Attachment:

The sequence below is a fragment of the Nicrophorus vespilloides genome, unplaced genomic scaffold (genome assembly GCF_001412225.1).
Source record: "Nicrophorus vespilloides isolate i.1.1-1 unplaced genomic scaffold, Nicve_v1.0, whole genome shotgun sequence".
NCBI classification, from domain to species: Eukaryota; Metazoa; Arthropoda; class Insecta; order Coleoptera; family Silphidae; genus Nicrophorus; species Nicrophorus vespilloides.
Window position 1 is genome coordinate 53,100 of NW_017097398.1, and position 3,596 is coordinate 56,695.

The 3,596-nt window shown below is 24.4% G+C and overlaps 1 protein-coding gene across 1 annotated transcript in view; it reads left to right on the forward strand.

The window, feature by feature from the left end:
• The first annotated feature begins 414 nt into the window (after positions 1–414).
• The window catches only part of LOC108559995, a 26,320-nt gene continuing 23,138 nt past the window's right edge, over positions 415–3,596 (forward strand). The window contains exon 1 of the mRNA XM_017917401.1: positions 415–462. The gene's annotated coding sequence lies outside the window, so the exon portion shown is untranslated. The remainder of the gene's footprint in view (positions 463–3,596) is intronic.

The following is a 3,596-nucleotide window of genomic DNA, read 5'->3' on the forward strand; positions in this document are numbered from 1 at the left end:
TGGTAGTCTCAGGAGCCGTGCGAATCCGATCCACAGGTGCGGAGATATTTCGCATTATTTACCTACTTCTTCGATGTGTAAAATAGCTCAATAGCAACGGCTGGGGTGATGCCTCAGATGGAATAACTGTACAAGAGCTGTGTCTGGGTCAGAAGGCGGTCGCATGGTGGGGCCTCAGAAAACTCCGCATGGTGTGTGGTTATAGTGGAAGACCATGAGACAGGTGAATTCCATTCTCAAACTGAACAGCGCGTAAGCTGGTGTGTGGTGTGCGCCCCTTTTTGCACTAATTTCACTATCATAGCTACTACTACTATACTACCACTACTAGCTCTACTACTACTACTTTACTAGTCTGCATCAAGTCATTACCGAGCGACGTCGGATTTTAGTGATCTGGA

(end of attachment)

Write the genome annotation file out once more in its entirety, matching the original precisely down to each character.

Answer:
The sequence below is a fragment of the Nicrophorus vespilloides genome, unplaced genomic scaffold (genome assembly GCF_001412225.1).
Source record: "Nicrophorus vespilloides isolate i.1.1-1 unplaced genomic scaffold, Nicve_v1.0, whole genome shotgun sequence".
NCBI classification, from domain to species: Eukaryota; Metazoa; Arthropoda; class Insecta; order Coleoptera; family Silphidae; genus Nicrophorus; species Nicrophorus vespilloides.
Window position 1 is genome coordinate 53,100 of NW_017097398.1, and position 3,596 is coordinate 56,695.

The 3,596-nt window shown below is 24.4% G+C and overlaps 1 protein-coding gene across 1 annotated transcript in view; it reads left to right on the forward strand.

The window, feature by feature from the left end:
• The first annotated feature begins 414 nt into the window (after positions 1–414).
• The window catches only part of LOC108559995, a 26,320-nt gene continuing 23,138 nt past the window's right edge, over positions 415–3,596 (forward strand). The window contains exon 1 of the mRNA XM_017917401.1: positions 415–462. The gene's annotated coding sequence lies outside the window, so the exon portion shown is untranslated. The remainder of the gene's footprint in view (positions 463–3,596) is intronic.

The following is a 3,596-nucleotide window of genomic DNA, read 5'->3' on the forward strand; positions in this document are numbered from 1 at the left end:
TGGTAGTCTCAGGAGCCGTGCGAATCCGATCCACAGGTGCGGAGATATTTCGCATTATTTACCTACTTCTTCGATGTGTAAAATAGCTCAATAGCAACGGCTGGGGTGATGCCTCAGATGGAATAACTGTACAAGAGCTGTGTCTGGGTCAGAAGGCGGTCGCATGGTGGGGCCTCAGAAAACTCCGCATGGTGTGTGGTTATAGTGGAAGACCATGAGACAGGTGAATTCCATTCTCAAACTGAACAGCGCGTAAGCTGGTGTGTGGTGTGCGCCCCTTTTTGCACTAATTTCACTATCATAGCTACTACTACTATACTACCACTACTAGCTCTACTACTACTACTTTACTAGTCTGCATCAAGTCATTACCGAGCGACGTCGGATTTTAGTGATCTGGA